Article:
Trust – You Can’t Manage a Secret

Comedian Rich Hall offers a test to help you determine which economic class you’re in. He says, “If the BUILDING you work in has your name on it, you are a part of the upper class. If your DESK has your name on it, you are a part of the middle class. If the SHIRT you wear to work has your name on it, you are part of the working class.”

I’m not sure that’s totally true, but I do know there is often a lack of trust among the classes and even among the members of the same team. And that’s a problem. As I say in my presentations, “Trust is a must or the relationship will bust.” Trust is the foundation of every strong, effective team.

So how do you build trust?

1. Open Up the Communication for Trust.

As Alan Mulally, the former CEO of the Ford Motor Company, said “You can’t manage a secret.”

Get everyone in a meeting to participate … to really participate. For example, if you have some quiet people on your team, from time to time ask for their feedback. Ask them how they’re reacting.
And that means asking more than surface, yes or no questions. It means more than asking, “Are you okay with this?” More often than not, those kinds of questions won’t get much of a response. The quiet people will give a polite “Yes” or “Yeah, I’m okay.” But that doesn’t tell you very much.

So try a behavioral description … followed by a question. For example, “I notice you haven’t said anything for 30 minutes” or “I notice you looking down. What are you thinking about all of this?” You’ll probably get a much more informative response.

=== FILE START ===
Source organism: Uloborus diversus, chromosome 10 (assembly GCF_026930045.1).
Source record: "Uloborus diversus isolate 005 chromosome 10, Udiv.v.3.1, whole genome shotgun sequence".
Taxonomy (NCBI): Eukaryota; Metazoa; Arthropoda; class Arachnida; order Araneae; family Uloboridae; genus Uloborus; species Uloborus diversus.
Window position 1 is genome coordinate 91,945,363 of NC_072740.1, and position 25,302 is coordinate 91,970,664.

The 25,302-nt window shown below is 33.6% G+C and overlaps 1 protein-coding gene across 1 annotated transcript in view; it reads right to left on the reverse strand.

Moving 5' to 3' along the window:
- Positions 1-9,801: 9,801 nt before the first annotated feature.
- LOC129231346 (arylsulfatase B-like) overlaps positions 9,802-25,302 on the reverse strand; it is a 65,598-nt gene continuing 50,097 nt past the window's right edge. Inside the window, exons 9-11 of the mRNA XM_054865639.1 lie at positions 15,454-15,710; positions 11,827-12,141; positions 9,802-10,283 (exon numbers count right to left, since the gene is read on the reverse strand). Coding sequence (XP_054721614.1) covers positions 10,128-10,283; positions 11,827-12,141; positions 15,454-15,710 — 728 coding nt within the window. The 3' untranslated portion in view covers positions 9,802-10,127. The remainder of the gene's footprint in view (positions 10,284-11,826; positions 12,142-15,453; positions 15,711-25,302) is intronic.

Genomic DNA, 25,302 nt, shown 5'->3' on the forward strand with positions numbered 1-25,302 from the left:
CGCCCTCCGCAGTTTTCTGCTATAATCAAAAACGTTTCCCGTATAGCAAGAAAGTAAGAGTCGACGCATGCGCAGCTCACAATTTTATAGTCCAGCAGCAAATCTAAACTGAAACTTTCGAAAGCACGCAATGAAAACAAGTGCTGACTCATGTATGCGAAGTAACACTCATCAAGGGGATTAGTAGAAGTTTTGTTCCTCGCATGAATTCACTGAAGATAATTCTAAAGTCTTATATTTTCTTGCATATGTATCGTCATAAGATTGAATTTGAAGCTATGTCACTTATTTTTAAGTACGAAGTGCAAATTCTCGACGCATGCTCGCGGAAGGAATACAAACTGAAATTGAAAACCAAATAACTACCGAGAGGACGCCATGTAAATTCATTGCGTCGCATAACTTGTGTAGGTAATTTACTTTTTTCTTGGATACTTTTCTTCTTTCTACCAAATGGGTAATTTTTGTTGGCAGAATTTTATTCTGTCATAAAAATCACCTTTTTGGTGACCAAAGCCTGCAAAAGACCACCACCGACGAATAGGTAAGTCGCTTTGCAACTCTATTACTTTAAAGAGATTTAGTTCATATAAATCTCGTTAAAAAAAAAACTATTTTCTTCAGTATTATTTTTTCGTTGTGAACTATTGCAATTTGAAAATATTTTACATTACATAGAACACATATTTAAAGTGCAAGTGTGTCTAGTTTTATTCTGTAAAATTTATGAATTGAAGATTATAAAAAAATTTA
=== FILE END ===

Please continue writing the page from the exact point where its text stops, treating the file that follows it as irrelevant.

Or use my Brave Question technique. It works for your teams on the job as well as at home. Sid Slatter said,

“I was a 35-year old General Contractor and the epitome of the husband who did not communicate well with his wife. But then I attended your Extraordinary Success 2.0 Master Class and learned about Brave Questions. I purchased your book on Brave Questions: Building Stronger Relationships by Asking All the Right Questions, and, boy do I owe you a huge thank you. If you were to see me and my wife now, you might think we were on our first or second date. This book has also helped me to build better relationships with my customers and employees.”

Click here to get your copy of Brave Questions. Oh, and put September 14th, 2017 on your calendar. That’s when I’ll be delivering a FREE webinar on the 7 Immutable Laws of Success taught in my new Extraordinary Success 2.0 Master Class. Don’t worry, more information to follow.

2. Model Honesty and Openness.

As Eleanor Roosevelt said, “It is not fair to ask others what you are unwilling to do yourself.” Or put another way, you can’t expect your team members to be totally honest and open if you aren’t.
So get rid of your pretense. Be yourself … with no embellishments. Get rid of your little cover-ups of the real truth. The only way your team members can trust you is if they know … what they see is what they get.

3. Kick Down the Silos.

Trust is almost impossible in a climate of secrecy. The same goes for success.

When Alan Mulally took over the reins of the struggling Ford Motor Company, he found an internal culture filled with silos, where people and departments walled themselves off from everyone and everything else in the company.